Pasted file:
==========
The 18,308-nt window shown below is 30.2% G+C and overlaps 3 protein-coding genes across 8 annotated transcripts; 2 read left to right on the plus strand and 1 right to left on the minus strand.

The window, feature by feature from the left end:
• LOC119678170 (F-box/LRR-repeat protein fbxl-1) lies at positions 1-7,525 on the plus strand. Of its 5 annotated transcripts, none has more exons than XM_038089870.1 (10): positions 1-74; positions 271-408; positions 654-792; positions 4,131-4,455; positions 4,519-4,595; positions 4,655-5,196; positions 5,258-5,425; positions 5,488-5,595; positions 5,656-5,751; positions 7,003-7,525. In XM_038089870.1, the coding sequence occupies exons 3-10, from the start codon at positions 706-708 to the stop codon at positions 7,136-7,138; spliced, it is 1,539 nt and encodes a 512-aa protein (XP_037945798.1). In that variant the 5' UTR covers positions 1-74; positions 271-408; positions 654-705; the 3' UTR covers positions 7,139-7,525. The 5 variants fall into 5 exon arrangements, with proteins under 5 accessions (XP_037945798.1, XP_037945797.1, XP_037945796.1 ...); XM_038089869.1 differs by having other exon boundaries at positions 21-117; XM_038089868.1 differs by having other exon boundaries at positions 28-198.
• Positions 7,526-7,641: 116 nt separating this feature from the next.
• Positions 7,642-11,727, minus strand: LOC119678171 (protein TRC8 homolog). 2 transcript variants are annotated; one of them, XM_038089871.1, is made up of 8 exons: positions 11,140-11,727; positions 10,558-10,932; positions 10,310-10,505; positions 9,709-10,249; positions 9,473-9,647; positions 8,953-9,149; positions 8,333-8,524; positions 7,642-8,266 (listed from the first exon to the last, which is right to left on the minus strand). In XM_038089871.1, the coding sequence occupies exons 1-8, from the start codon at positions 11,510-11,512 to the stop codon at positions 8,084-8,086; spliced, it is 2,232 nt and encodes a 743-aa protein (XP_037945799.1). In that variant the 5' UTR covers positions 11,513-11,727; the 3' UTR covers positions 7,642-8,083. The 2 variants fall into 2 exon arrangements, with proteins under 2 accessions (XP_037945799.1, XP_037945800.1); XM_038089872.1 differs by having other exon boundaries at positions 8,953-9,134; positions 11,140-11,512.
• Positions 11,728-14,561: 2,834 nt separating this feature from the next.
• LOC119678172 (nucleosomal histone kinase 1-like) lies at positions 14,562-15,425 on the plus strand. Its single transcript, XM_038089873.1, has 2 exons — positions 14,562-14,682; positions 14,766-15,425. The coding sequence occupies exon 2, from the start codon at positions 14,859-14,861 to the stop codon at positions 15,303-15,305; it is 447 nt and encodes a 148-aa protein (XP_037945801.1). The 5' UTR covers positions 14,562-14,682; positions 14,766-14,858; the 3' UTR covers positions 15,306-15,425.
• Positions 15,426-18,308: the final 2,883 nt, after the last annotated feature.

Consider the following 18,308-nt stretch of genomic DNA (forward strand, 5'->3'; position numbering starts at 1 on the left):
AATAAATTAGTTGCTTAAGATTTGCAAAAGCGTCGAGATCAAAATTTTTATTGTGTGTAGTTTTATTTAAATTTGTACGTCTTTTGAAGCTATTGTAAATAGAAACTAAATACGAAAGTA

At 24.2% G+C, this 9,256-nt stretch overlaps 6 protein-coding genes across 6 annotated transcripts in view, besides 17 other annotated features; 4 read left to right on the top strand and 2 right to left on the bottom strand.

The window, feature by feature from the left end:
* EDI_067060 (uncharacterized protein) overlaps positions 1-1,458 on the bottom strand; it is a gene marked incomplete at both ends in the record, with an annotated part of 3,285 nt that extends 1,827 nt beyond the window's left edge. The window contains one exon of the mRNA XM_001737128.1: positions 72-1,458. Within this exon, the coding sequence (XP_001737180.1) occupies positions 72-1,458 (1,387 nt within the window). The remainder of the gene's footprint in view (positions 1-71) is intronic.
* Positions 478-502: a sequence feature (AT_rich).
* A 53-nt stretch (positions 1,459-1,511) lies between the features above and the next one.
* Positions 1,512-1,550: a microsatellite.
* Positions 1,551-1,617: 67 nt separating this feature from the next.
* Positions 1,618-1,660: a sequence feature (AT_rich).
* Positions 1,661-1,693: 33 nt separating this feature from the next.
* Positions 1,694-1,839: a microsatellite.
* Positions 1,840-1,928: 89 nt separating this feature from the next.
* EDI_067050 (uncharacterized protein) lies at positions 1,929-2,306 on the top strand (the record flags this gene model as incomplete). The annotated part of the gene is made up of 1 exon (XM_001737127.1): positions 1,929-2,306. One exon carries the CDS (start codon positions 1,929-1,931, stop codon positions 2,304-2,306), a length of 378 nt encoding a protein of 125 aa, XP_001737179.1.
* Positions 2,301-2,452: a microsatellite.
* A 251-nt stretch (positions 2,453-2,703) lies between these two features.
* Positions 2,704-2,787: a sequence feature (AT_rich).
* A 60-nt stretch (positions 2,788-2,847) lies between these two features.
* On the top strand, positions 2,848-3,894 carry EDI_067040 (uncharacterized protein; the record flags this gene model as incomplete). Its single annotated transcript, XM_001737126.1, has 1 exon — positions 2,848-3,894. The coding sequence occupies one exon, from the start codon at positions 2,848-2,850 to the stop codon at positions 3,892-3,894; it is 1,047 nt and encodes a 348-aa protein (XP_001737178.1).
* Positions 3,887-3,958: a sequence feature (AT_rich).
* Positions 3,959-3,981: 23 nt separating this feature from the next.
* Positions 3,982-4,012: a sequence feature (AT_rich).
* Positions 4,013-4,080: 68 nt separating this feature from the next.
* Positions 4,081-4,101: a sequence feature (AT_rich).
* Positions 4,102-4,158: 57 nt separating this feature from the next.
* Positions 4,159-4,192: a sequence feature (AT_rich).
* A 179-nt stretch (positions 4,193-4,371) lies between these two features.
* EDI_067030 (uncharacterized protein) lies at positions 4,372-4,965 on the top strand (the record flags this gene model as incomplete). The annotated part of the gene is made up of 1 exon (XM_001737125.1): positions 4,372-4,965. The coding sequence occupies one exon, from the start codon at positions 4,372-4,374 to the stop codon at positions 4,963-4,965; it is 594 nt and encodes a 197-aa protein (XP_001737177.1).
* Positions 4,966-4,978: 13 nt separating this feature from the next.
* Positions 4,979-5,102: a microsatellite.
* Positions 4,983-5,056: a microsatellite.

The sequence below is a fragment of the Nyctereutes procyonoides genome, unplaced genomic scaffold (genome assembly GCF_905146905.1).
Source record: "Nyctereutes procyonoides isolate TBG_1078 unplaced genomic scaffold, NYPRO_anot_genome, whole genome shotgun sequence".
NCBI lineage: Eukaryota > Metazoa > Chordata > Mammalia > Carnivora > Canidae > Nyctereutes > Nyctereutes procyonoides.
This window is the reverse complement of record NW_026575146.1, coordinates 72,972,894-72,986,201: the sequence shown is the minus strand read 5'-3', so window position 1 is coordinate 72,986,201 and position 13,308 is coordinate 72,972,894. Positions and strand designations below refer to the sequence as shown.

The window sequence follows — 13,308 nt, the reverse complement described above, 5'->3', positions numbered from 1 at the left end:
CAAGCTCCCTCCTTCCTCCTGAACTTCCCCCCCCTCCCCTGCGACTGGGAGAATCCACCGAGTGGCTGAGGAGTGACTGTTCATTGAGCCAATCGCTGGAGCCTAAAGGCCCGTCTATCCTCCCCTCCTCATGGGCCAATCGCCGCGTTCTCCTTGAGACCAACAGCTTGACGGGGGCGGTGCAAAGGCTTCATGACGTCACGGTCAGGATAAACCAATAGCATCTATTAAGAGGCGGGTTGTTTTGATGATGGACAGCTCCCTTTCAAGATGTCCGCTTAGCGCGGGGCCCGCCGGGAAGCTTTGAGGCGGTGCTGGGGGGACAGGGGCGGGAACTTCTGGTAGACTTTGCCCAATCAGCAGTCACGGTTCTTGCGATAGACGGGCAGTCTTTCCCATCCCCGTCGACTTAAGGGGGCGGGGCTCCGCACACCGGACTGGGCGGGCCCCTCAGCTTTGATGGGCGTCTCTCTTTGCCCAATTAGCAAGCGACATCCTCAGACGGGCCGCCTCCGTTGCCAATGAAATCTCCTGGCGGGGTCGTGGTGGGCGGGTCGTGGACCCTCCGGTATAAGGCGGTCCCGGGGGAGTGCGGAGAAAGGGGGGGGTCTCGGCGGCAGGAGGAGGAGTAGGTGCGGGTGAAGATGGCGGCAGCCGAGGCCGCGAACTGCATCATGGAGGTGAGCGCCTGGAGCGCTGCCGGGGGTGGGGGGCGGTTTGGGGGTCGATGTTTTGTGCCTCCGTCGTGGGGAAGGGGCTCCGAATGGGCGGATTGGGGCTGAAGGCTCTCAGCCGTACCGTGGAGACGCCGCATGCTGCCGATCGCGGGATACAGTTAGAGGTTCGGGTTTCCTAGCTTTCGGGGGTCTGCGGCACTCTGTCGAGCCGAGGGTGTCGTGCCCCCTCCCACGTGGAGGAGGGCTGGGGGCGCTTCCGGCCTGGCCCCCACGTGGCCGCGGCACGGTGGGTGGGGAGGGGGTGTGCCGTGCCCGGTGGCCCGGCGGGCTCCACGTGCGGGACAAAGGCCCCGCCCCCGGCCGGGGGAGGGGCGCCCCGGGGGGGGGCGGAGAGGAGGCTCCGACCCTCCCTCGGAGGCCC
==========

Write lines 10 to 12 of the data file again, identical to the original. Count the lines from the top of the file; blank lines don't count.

AATAAATTAGTTGCTTAAGATTTGCAAAAGCGTCGAGATCAAAATTTTTATTGTGTGTAGTTTTATTTAAATTTGTACGTCTTTTGAAGCTATTGTAAATAGAAACTAAATACGAAAGTA

At 24.2% G+C, this 9,256-nt stretch overlaps 6 protein-coding genes across 6 annotated transcripts in view, besides 17 other annotated features; 4 read left to right on the top strand and 2 right to left on the bottom strand.

The window, feature by feature from the left end: